The discovery of an Earth-like body around a neighbouring star would have wide ranging significance to astronomy and, in particular, to the search for extra terrestrial life. Since the discovery of the first extrasolar planet in 1995 , more than 170 worlds have been detected in orbits around other main sequence stars. However, nearly all of these planets have been found via measurements of their parent star’s radial velocity, a technique that intrinsically favours the detection of massive planets like Jupiter and Saturn. Other techniques, such as those utilizing photometric transits and gravitational microlensing, may be capable of detecting small terrestrial worlds, but are severely limited in application (transit data alone gives no information about a companion’s mass, while microlensing events are, by their very nature, unpredictable and short lived ).
An alternative approach considered in the search for small terrestrial planets is direct detection via nulling interferometry, whereby the glare of the parent star is suppressed through the coherent combination of light collected by multiple telescopes [3, 4]. Spectroscopic characterization of light from a planet could also be used to provide clues as to the planets habitability. This is the goal of the European Space Agency’s Darwin mission and NASA’s Terrestrial Planet Finder (TFP), which aim to use space-based interferometers observing at wavelengths of 4 – 20 μm to directly detect extrasolar Earth-like planets and characterize them as possible abodes of life [5, 6]. The 4 – 20 μm observational window is defined by the scientific goal of detecting the spectral signatures of key biomarkers such as O3, H2O and CO2, which are indicative of life. Observation at these wavelengths also aids detection as the brightness contrast between stars and planets falls by several orders of magnitude in the mid-infrared . Even so, the requirements on the interferometer are stringent and to adequately detect an Earth-like world using current optical technology, the interferometer input beams must be ‘filtered’ to remove local wavefront errors [7 – 9].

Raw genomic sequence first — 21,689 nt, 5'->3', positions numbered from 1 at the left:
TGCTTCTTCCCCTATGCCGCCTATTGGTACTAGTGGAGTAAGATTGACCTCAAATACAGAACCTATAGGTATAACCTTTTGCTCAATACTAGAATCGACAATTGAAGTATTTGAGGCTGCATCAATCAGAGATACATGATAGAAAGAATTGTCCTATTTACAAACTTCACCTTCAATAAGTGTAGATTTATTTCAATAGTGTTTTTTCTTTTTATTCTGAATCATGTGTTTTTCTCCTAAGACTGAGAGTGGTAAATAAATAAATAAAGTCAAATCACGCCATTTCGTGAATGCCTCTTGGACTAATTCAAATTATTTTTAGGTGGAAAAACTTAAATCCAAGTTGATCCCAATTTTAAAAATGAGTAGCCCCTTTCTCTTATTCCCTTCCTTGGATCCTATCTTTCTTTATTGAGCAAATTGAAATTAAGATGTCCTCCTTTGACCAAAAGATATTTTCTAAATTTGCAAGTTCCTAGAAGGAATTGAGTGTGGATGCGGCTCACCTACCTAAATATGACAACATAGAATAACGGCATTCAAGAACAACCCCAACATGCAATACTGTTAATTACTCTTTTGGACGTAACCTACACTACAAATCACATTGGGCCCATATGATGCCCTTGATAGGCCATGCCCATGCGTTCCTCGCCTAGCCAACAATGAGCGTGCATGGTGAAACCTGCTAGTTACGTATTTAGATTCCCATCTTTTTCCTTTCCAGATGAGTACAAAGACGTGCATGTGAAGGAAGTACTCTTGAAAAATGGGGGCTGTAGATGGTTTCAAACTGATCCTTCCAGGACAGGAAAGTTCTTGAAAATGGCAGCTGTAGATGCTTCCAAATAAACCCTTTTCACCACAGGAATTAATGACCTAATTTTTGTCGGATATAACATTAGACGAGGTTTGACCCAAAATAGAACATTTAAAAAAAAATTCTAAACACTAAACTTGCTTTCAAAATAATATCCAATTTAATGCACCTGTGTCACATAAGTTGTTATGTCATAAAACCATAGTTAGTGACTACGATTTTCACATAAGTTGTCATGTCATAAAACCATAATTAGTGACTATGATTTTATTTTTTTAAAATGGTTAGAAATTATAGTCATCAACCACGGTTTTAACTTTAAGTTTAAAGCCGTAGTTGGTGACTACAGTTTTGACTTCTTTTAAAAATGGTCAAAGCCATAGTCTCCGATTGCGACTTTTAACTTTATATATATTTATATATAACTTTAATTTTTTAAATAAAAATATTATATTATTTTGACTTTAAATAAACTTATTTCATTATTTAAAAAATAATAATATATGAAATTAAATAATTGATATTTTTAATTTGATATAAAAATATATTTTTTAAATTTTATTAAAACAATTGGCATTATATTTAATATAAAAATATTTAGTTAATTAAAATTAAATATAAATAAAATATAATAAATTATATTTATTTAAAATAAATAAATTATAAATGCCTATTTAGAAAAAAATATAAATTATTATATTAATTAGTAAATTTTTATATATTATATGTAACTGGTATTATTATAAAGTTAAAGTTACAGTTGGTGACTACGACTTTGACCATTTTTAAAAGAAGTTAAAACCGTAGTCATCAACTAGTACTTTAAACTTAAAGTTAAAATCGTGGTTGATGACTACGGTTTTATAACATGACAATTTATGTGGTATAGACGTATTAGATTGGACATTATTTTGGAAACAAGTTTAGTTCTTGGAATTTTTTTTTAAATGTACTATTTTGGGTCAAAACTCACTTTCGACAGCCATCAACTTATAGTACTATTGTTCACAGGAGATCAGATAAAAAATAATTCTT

Single-mode fibres form ideal wavefront filters as the output field profile is solely determined by the modal properties of the fibre. Such wavefront filters are typically referred to as modal filters. However, the observational wavelength range required by Darwin and the TFP presents significant challenges for optical fibre technology . Since light can only be coupled into a step-index fibre (SIF) with acceptable efficiency over an optical bandwidth of about one octave, more than one fibre must be used. Currently, the accepted solution is to split the light from each telescope into 2 – 4 spectral windows that can each be addressed by individual fibres . In addition, very few suitable materials are transparent within this wavelength range and finding thermally and chemically compatible core and cladding materials with a sufficiently low index contrast to ensure single-mode guidance is problematic. At present, the ability to fabricate fibres for transmission at wavelengths above 4 μm is a significant challenge in its own right.